'My weapon is filmmaking,' says producer in Ukraine

When Russian President Vladimir Putin sent troops into Ukraine in late February, filmmaker Anton Skrypets's first instinct wanted to find a way to join the fight through his filmmaking.

When the invasion began, he visited the Territorial Defence Forces — the military reserve component of Ukraine's army — in hopes of volunteering, but but was turned away.

"I went there but they said, 'I'm sorry, we already have a lot of people,' he told As It Happens guest host Robyn Bresnahan. "That was actually good, because I feel that my weapon is filmmaking." Soon after, Skrypets began dreaming up a story set in the war that was unfolding all around him.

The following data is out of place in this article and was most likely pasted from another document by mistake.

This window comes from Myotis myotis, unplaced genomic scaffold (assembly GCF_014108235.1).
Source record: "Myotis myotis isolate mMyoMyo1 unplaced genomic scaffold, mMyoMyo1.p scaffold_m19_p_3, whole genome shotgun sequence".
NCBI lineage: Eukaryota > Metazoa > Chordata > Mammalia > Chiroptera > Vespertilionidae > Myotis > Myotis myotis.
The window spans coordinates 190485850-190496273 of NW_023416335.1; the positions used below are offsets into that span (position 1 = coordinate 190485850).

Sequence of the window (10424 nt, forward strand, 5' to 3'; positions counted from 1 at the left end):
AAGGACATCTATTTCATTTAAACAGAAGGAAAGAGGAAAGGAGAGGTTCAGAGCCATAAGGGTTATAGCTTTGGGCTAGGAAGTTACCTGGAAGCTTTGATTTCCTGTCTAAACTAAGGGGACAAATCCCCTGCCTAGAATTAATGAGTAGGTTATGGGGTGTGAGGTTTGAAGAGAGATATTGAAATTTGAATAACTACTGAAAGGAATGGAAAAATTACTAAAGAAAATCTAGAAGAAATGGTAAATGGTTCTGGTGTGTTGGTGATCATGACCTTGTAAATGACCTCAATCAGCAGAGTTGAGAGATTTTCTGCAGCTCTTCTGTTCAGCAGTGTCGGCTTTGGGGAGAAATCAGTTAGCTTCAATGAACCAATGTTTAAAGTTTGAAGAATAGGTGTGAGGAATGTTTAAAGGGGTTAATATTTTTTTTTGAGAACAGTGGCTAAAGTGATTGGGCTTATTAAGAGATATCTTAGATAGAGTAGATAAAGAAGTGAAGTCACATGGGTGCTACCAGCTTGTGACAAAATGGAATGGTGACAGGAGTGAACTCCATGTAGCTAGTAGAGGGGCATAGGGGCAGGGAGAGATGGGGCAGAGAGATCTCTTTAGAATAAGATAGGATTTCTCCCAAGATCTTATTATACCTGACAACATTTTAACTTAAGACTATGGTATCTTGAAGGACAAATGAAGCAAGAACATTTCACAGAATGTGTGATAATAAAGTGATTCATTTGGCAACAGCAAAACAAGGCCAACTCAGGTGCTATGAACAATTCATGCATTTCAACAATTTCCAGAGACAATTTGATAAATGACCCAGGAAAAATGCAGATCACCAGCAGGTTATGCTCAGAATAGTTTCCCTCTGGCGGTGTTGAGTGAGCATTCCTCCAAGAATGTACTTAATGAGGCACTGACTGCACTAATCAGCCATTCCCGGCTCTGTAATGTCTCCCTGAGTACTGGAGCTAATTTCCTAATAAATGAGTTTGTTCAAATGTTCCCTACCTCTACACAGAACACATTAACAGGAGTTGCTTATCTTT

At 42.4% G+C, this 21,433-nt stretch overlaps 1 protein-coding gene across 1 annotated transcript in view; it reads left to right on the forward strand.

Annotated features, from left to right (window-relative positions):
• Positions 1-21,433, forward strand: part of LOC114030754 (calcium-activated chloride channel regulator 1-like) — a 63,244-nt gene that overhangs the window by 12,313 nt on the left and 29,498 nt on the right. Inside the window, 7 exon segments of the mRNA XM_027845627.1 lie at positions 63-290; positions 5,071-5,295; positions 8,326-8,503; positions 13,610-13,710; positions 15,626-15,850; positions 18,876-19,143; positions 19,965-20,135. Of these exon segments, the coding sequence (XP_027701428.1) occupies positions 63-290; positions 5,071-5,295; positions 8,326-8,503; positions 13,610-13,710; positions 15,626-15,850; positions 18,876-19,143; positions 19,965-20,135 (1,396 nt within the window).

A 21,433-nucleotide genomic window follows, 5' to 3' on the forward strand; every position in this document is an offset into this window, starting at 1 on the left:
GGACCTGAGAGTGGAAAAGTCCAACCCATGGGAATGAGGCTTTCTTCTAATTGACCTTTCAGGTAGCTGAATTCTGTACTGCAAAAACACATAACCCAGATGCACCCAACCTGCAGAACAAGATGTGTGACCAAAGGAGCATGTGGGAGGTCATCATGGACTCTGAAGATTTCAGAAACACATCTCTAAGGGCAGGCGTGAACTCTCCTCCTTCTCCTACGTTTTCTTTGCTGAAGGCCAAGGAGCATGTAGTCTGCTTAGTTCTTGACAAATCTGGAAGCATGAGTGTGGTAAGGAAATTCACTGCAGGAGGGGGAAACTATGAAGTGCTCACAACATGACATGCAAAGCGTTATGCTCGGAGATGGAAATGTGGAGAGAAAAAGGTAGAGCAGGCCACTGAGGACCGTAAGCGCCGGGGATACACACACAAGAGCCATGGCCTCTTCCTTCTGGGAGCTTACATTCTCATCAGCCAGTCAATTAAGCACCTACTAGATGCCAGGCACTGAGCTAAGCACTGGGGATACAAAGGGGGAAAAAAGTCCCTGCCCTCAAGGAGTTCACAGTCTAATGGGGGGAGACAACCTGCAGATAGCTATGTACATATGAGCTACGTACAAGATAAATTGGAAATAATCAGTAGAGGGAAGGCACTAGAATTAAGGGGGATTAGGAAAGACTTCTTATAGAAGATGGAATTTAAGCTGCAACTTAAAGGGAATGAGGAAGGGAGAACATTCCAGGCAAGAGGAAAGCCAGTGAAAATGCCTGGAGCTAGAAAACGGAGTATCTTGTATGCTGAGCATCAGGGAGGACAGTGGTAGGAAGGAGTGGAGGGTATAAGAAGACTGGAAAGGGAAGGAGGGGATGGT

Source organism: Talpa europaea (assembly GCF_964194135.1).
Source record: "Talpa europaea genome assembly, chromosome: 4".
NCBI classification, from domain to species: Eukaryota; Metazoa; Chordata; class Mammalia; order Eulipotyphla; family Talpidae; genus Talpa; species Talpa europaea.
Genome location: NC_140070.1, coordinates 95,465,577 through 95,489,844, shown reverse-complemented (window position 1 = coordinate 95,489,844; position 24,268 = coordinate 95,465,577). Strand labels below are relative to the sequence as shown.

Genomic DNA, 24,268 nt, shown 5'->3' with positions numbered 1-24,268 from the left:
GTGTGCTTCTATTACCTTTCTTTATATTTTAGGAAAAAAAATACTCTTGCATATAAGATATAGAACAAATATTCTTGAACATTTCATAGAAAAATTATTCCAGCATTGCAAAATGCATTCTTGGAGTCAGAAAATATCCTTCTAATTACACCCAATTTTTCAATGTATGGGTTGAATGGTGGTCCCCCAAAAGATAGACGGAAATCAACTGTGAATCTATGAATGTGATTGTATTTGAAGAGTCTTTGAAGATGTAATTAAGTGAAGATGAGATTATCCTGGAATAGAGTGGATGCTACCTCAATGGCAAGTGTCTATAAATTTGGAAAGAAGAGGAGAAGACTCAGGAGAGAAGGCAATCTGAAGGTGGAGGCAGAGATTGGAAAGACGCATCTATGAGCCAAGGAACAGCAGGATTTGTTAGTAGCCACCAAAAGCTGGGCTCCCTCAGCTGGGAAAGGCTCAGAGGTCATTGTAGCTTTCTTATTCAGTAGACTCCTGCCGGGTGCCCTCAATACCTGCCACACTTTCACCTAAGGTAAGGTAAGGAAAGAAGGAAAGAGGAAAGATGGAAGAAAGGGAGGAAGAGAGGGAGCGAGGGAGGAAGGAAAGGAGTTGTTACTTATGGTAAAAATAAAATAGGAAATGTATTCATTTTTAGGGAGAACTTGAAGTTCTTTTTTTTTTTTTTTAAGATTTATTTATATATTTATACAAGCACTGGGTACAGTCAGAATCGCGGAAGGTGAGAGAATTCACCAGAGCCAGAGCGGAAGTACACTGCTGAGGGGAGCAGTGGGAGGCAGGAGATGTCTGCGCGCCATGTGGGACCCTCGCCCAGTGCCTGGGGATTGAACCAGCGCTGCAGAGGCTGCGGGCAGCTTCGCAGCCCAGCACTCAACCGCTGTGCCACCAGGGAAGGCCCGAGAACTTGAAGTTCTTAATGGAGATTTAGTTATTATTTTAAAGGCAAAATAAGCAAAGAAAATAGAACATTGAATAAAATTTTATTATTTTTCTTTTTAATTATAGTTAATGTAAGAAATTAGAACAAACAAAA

He imagined a woman, Katya, who volunteered to help reunite a young boy with his family in Bucha — and discovered her own superpowers along the way.

He ultimately found willing partners in The Organization of Ukrainian Producers (OUP) — a group of seven film producers who banded together when the war began — and another production company called AMO Pictures.


"Being the first who shoots a fiction movie in war-torn Ukraine is a challenge," said OUP co-founder Alla Lipovetska in a press release about the film. The team's goal is to release the film this autumn, and Skrypets has a clear idea of who he wants to see it. "My target is civilized audiences" in Europe and North America, he explained.


"The main idea of the project is to scream about what's happening right here, to make people see all of those things," he said. "We're making this movie for people outside of Ukraine."





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